An open letter to NPR Ed and Ms. Shereen Meraji:
I thought your article (I almost hate to link to it and give it any more traction) about why smart, low-income students aren't applying to elite schools would be interesting - that is until I read this line:
"These students often wind up in community college or mediocre four-year schools."
I was angered to read that, to say the least. So I have written NPR Ed. and while the adrenaline is still pumping, am writing this blog post.
I am a proud graduate of a community college; the college at which I later proudly taught. I am also a proud graduate of a state college now university. I am also a proud graduate of a private Catholic liberal arts University. Not elite schools, but I would describe my education at them all as excellent.
We need to dispel the notion that not being an Ivy Leaguer is a condemnation to educational "Siberia" and a roadblock to success. Take Dr. Yvonne Thornton, author of The Ditchdigger's Daughters. She attended Monmouth College (yes, here in NJ!) and became the first of their students to be accepted in to a Medical School (Columbia U., College of Physicians and Surgeons), so I think her undergrad experience at Monmouth U. ended up serving her pretty well. She was also very talented, of course, and extremely motivated. I've long felt that educationally, the student's motivation and efforts are what determine his or her achievement.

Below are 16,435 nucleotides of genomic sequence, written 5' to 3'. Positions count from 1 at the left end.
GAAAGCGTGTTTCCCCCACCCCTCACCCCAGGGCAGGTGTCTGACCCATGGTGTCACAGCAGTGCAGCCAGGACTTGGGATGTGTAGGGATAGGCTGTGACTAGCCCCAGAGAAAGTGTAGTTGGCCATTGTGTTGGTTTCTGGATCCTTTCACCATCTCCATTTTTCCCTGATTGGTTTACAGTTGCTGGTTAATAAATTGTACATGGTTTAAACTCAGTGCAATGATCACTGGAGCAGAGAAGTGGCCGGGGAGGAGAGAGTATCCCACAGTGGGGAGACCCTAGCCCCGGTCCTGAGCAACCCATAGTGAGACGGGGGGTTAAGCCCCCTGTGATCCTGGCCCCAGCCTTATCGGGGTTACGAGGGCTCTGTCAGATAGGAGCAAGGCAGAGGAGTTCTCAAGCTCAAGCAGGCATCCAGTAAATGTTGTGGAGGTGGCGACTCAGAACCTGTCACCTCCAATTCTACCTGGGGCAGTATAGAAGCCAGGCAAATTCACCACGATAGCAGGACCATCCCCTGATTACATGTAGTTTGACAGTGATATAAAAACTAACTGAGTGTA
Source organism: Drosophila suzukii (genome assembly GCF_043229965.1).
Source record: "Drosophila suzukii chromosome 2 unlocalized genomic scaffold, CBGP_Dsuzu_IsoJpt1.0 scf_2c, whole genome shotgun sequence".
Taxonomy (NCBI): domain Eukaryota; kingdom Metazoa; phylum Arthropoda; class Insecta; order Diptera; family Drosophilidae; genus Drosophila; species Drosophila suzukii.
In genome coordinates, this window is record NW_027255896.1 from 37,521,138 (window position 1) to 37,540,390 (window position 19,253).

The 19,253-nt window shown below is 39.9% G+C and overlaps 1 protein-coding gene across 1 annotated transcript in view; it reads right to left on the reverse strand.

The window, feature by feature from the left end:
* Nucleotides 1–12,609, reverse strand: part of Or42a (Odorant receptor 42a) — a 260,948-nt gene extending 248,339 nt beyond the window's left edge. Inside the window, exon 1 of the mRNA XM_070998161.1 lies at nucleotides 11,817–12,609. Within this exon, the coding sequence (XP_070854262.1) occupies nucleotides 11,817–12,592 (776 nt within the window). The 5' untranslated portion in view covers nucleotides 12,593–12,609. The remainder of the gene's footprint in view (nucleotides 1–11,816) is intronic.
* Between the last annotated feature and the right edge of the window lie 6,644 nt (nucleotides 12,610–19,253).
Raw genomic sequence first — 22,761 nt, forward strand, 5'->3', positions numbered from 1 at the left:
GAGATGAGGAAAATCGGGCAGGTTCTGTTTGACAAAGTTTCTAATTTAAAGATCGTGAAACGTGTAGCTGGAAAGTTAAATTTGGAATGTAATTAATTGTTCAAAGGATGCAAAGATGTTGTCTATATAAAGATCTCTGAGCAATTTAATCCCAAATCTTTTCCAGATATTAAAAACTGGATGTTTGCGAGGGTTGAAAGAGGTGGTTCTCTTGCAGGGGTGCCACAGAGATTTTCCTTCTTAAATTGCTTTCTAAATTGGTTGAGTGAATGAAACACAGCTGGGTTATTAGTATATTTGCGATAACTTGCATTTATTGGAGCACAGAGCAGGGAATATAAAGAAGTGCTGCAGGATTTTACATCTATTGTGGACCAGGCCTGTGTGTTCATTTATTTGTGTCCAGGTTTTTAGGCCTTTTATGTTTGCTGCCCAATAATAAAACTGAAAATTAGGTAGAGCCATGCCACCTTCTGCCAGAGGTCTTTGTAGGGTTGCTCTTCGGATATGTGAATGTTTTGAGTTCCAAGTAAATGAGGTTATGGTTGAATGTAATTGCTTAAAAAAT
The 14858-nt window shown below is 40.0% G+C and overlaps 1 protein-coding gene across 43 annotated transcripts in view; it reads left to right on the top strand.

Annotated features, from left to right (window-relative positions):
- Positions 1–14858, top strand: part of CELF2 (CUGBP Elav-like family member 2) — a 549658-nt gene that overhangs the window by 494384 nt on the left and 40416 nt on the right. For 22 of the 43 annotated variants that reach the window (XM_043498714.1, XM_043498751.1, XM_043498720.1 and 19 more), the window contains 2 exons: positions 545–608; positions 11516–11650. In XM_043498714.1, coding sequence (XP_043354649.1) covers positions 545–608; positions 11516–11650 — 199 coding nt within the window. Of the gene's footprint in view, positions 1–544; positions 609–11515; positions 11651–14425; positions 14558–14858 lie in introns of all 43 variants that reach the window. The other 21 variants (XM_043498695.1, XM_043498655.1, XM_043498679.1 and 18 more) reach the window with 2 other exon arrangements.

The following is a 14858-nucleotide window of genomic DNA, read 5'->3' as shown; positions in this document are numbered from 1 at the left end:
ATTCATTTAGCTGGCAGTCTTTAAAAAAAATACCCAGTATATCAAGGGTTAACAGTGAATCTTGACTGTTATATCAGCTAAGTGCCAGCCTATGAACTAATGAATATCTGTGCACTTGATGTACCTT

Of course, the article states that graduates of elite colleges turn out better financially. But I'm not at all sure of all the reasons for that. There may be biased perceptions that lead employers to favor graduates of elite schools, even if the two candidates are otherwise equal. Graduates of elite schools probably also have access to more as well as higher-powered networks. There may be more at play here so just looking condescendingly at non-elite colleges isn't bringing those factors to the discussion. And by not discussing them, we're not getting closer to actually addressing them.
This is an issue that deserves our attention, but this article doesn't come close to doing it justice.